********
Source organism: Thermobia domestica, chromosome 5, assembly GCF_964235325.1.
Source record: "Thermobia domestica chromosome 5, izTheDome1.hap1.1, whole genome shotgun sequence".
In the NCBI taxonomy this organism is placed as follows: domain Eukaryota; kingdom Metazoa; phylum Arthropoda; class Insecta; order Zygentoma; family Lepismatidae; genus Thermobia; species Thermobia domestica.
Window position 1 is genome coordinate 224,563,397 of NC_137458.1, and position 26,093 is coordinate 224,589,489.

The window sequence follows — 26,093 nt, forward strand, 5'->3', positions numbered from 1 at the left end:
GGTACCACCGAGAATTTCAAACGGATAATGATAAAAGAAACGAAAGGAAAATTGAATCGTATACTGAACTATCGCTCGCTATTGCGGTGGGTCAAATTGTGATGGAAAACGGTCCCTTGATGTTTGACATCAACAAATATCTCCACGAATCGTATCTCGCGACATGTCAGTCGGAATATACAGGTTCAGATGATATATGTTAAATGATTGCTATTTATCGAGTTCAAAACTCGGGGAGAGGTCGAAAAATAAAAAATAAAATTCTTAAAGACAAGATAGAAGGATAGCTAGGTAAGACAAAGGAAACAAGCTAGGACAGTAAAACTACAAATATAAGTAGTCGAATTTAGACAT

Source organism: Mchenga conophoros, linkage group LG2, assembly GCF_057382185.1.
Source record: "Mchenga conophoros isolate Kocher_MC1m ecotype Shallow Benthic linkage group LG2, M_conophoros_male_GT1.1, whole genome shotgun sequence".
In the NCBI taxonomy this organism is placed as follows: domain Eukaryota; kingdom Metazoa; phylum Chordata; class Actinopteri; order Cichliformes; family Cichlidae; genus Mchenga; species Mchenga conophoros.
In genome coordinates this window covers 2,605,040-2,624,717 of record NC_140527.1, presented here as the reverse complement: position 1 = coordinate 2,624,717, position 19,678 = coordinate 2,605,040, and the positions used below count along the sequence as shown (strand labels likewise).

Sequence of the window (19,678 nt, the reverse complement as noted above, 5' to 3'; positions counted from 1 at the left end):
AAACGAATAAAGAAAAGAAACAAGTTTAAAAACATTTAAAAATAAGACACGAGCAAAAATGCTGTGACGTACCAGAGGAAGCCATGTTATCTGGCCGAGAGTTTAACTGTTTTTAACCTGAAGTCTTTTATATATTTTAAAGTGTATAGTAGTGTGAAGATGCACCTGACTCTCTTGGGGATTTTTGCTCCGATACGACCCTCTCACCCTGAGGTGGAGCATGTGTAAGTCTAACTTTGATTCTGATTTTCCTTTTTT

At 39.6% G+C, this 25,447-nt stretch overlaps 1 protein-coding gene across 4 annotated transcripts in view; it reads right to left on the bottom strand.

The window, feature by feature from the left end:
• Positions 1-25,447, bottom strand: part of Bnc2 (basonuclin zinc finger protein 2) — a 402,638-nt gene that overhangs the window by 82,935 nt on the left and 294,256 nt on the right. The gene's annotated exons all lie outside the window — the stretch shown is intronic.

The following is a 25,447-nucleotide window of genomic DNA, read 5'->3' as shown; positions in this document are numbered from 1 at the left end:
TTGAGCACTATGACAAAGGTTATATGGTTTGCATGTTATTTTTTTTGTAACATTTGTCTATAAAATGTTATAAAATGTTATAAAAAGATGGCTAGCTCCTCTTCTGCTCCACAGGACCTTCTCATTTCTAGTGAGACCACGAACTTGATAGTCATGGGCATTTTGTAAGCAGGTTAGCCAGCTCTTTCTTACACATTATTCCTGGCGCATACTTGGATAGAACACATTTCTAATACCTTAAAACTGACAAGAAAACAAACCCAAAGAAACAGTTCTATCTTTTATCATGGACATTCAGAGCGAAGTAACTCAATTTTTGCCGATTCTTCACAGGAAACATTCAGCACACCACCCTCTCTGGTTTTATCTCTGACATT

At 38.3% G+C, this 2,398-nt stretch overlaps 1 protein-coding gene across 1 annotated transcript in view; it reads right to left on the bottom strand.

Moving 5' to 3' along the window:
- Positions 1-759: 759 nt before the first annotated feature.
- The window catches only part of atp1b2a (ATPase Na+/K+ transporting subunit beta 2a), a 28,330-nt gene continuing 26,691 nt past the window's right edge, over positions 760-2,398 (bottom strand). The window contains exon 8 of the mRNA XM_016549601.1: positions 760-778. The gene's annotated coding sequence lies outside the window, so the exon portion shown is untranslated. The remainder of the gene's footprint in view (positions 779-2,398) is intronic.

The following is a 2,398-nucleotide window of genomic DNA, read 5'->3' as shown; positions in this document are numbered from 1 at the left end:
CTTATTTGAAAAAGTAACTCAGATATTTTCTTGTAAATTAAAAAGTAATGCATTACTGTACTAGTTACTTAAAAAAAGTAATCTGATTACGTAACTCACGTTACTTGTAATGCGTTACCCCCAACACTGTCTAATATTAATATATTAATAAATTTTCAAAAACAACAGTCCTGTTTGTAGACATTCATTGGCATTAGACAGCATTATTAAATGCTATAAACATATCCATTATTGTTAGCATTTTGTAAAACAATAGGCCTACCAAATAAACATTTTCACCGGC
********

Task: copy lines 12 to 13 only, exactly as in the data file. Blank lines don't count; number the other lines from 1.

AAACGAATAAAGAAAAGAAACAAGTTTAAAAACATTTAAAAATAAGACACGAGCAAAAATGCTGTGACGTACCAGAGGAAGCCATGTTATCTGGCCGAGAGTTTAACTGTTTTTAACCTGAAGTCTTTTATATATTTTAAAGTGTATAGTAGTGTGAAGATGCACCTGACTCTCTTGGGGATTTTTGCTCCGATACGACCCTCTCACCCTGAGGTGGAGCATGTGTAAGTCTAACTTTGATTCTGATTTTCCTTTTTT

At 39.6% G+C, this 25,447-nt stretch overlaps 1 protein-coding gene across 4 annotated transcripts in view; it reads right to left on the bottom strand.